Dear Dr. Dana,
My 15-year-old cat is gradually losing weight. Should I be concerned or this a normal part of the aging process?
Weight loss when planned can be beneficial to overweight animals but if you begin to notice your pet losing weight, especially over a short period of time then an alarm bell should go off in your head that this can indicate a serious problem.
The first step you should take is to document any changes in normal daily activities, such as eating, drinking, bathroom habits and sleeping. Additionally, you should monitor the volume of food and water intake over a 24 hour period. Tracking weight changes by using a step-on bathroom scale or a scale at your veterinarian’s office is also helpful in investigating true weight loss. A weekly weight would be sufficient to monitor drastic fluctuations in body weight.
Here are some of the common conditions I often observe associated with weight loss:
Kidney disease: As dogs and cats age it is important to evaluate the kidneys for any signs of dysfunction, including an increase in water consumption and urination, decreased appetite and vomiting. I generally recommend a senior blood panel and urine test to help to detect kidney dysfunction. An appropriate treatment plan can be recommended by your veterinarian based on the stage of kidney disease.
Gastrointestinal diseases: The GI tract can be affected by intestinal parasites, inflammatory bowel disease and food allergies, which can often lead to unplanned weight loss in pets. An animal that is not absorbing proper nutrients and having chronic diarrhea will start to lose weight and muscle mass. A good place to start is collect a fecal sample and submit for analysis. This is used to rule out any intestinal parasites, such as roundworms, hookworms, giardia or coccidian.
Dental disease: This is another common condition that can make your pet lose weight. When there is significant buildup of tartar, plaque or gingivitis this can lead significant pain. Other dental issues can result from severe periodontal disease including tooth root abscesses or even fractured teeth. Monitoring your pet’s food intake will help you determine if dental disease is the underlying cause for their unexplained weight loss. When in doubt consult with your veterinarian so he or she can examine your pet’s mouth.
Diabetes mellitus: This is an endocrine disorder caused by either a lack of the hormone insulin or an inadequate response to insulin. Common clinical signs include fluctuation in weight, increased drinking and urination, weakness in back legs, lethargy, and muscle wasting. Your veterinarian can make a diagnosis through a detailed medical history, physical examination and often with blood and urine tests. Treatment often involves insulin injections and diet modifications.
Liver disease: This vital organ is important for removing toxins from the body, providing coagulation factors and aiding in digestion. When the liver is affected you may observe gradual or drastic weight loss.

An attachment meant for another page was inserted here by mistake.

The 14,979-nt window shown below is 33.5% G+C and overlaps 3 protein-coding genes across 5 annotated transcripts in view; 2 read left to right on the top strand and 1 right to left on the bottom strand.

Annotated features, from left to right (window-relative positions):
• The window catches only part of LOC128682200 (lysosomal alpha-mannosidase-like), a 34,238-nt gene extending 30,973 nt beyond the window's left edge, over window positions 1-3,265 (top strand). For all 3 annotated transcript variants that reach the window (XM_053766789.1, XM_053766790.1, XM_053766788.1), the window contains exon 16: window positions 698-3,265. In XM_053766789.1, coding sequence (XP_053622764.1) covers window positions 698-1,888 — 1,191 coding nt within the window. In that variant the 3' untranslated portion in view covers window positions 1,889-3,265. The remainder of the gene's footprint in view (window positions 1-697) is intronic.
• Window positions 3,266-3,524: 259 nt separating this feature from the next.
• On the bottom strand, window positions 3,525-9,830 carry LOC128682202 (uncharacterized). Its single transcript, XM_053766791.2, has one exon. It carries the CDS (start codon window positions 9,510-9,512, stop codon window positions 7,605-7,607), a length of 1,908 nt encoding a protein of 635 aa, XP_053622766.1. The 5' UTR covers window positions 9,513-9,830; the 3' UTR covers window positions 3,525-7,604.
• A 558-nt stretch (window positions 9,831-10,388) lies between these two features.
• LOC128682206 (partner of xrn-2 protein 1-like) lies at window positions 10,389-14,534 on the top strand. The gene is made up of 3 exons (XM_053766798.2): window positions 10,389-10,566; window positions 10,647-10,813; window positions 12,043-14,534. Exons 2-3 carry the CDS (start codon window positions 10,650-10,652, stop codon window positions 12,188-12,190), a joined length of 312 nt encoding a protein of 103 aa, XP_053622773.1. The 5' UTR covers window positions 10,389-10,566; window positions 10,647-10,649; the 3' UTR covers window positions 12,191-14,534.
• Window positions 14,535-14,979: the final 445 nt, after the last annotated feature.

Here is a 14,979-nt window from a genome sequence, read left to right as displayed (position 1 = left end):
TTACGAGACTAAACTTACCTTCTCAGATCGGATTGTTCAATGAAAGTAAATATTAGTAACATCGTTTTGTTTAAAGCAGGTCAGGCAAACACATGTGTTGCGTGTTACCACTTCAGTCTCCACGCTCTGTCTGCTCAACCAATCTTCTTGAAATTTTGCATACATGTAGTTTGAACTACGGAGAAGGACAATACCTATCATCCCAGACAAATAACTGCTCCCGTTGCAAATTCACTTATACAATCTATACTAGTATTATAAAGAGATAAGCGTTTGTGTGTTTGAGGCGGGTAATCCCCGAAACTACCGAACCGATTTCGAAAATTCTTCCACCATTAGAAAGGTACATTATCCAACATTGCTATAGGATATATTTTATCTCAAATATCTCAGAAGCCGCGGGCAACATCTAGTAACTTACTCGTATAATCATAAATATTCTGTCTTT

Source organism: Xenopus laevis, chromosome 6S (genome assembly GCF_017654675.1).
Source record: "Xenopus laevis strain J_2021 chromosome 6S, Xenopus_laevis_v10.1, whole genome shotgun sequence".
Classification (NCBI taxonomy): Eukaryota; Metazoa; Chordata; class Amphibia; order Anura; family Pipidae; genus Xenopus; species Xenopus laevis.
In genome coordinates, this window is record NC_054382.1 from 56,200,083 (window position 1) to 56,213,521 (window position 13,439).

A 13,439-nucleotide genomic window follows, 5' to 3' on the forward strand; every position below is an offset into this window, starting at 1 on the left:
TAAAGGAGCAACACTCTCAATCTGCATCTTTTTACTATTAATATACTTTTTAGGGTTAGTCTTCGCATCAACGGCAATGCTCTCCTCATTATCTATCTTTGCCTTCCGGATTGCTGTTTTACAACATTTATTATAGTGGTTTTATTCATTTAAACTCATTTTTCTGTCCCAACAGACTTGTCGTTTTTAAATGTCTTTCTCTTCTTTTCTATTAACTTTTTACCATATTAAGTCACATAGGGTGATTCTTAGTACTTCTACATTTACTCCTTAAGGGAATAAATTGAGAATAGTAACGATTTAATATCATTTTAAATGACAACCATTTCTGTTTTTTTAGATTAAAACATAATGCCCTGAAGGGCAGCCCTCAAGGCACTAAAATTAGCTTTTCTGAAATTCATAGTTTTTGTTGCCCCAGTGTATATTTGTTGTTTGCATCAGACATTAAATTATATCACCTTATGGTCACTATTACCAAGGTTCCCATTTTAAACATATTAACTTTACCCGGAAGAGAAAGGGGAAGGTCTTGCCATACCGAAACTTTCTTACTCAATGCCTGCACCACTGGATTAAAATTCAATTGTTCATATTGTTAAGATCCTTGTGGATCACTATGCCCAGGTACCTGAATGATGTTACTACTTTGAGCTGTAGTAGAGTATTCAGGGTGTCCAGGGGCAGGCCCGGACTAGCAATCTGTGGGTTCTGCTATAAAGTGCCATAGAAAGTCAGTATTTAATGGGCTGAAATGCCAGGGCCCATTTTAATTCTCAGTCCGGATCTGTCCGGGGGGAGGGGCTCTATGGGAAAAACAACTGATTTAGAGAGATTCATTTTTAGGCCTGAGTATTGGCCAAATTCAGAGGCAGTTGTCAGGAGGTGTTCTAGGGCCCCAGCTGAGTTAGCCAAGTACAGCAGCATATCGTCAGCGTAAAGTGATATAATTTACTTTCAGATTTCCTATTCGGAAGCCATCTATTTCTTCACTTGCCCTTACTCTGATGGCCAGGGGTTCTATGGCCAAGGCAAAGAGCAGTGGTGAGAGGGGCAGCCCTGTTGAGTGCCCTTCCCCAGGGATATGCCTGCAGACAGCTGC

Hyperthyroidism: This is a common disease of cats and in rare cases, dogs. This disease most frequently causes significant weight loss, in addition to vomiting, diarrhea and overactive behaviors (eg. Eating, drinking, urinating, energy level). This condition is caused by a non-cancerous tumor on the thyroid gland that directs the body to overproduce thyroid hormones. Your veterinarian can complete blood testing to diagnosis this disease. It can be treated with surgery, medical therapy or through a treatment involving radioactive iodine.
Infectious diseases: Diseases such as Feline infectious peritonitis (FIP) can be the underlying cause for weight loss in your cat. This deadly disease is caused by a coronavirus which attacks the walls of the intestinal tract. It is not highly contagious among the majority of cats, especially those in single cat households that have relatively clean environments. Generally cats housed in larger populations and those with a weakened immune system are at the greatest risk. Infectious diseases in dogs such as parvovirus and distemper virus are highly contagious and can cause life-threatening clinical signs in dogs, including weight loss, vomiting and diarrhea. These two diseases can be prevented by vaccinations.
Cancer: This is another unfortunate condition that causes weight loss. Different types of cancers cause varied clinical signs in our animals. Any unexplained weight loss, in addition to decreased appetite and lethargy should be investigated for an underlying cancer as the cause. To further evaluate it may be recommended to perform x-rays or ultrasound. If there are any abnormal lumps or bumps on your pet then a biopsy or cytology (evaluation of cells) should be performed.
If you are noticing weight loss I would recommend scheduling an evaluation with your veterinarian. This way he can perform a thorough examination and perform some basic tests such as bloodwork, urine testing or x-rays to rule out some of the diseases listed above.
Dr. Dana Koch, a graduate of the University of Pennsylvania School of Veterinary Medicine, works for HousePaws Mobile Veterinary Service. Her professional interests include dentistry, pocket pets, preventative medicine and internal medicine. She services Bucks County, Philadelphia and South Jersey.
Send questions to Pet Project, Burlington County Times, 4284 Route 130, Willingboro, NJ 08046; email email@example.com; www.facebook.com/HousePawsMobileVet
For more information about HousePaws Mobile Veterinary Service, go to www.housepawsmobilevet.com/
Cat’s weight loss could be a cause for concern – Entertainment & Life – Bucks County Courier Times